College of Law > About > News > JaharisSymposium
July 15, 2020 /
Posted in: Health Law /
Recent discoveries in the field of genetics herald immense innovation for medicine and science. However, they also raise significant questions related to individual privacy, societal uses of the information, and applications in the criminal justice system. For example, how should genetic information be controlled to ensure individual privacy and informed consent for all? What are the individual and societal implications of forensic uses of genetic record matching? How else should genetic information be used within the criminal justice system? Can genomic research ever be truly inclusive and representative of the diversity of our population?
This 2020 interdisciplinary symposium addresses issues of distributive and procedural justice in genetics and genomics, as they relate to scientific innovation, intellectual property, human subjects research, and the criminal justice system. Hear from experts from across the nation including featured speaker Sheila Jasanoff, Pforzheimer Professor of Science and Technology Studies at the John F. Kennedy School of Government at Harvard University. At Harvard, she founded and directs the Program on Science, Technology and Society; she also founded and coordinates the Science and Democracy Network. Jasanoff's research centers on the interactions of law, science, and politics in democratic societies.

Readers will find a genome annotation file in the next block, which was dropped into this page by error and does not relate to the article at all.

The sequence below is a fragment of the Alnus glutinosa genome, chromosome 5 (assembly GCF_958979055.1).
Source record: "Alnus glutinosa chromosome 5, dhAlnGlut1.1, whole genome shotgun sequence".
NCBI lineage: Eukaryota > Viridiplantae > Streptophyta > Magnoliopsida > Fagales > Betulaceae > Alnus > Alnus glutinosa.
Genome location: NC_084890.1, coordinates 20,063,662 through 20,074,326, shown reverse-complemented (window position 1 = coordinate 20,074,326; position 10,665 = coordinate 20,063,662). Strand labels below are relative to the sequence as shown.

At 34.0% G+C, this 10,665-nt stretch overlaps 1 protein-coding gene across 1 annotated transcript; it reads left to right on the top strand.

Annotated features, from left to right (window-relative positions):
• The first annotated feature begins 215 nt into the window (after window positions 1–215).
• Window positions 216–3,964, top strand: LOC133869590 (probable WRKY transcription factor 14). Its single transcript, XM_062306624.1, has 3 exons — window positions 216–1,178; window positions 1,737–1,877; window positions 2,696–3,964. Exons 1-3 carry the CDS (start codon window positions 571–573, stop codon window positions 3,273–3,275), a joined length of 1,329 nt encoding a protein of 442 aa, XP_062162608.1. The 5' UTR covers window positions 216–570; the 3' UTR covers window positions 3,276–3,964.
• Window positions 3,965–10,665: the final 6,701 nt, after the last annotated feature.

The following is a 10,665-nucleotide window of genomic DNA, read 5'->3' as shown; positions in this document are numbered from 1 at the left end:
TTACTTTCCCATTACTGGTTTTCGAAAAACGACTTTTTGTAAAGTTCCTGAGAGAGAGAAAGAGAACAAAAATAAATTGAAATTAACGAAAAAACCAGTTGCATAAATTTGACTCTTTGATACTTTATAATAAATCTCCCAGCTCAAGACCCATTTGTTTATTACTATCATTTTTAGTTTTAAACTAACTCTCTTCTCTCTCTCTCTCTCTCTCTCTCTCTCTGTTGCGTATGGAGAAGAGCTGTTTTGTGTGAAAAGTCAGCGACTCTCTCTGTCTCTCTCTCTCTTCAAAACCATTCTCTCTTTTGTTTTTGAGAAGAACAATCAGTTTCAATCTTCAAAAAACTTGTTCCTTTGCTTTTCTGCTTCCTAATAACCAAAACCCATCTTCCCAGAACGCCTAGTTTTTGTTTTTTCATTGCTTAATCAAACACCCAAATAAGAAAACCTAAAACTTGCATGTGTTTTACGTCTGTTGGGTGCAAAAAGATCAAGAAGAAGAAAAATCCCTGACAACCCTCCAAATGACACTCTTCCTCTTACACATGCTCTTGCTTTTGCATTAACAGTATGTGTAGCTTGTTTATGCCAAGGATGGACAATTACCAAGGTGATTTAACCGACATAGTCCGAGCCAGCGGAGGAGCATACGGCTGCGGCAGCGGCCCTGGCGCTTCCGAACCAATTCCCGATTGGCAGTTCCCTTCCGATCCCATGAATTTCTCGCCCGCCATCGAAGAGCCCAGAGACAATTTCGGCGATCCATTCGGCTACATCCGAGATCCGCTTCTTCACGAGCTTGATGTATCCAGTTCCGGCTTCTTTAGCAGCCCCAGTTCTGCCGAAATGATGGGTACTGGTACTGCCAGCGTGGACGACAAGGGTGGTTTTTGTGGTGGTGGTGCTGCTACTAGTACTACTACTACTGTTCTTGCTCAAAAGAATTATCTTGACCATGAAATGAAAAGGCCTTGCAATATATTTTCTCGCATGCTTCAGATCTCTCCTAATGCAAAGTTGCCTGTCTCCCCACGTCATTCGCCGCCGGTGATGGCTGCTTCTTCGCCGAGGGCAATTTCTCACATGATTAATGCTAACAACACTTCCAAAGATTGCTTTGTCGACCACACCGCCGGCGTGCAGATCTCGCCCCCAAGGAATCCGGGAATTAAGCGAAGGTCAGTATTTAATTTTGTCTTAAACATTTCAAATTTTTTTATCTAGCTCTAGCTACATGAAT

Other presenters include Pilar Ossorio, professor of law & bioethics at the University of Wisconsin-Madison; Stephan Hilgartner, professor in the Department of Science & Technology Studies at Cornell University; Christopher Young, an intelligence analyst with the FBI; Christi Guerrini, assistant professor at the Center for Medical Ethics & Health Policy at Baylor College of Medicine; among others.
The full agenda and presenter bios and papers can be viewed, and the symposium purchased, on the Jaharis Symposium webpage.
DePaul University College of Law is an accredited CLE provider. This webinar is worth up to 6.0 hours of general CLE credit and 1.0 hour of ethics credit.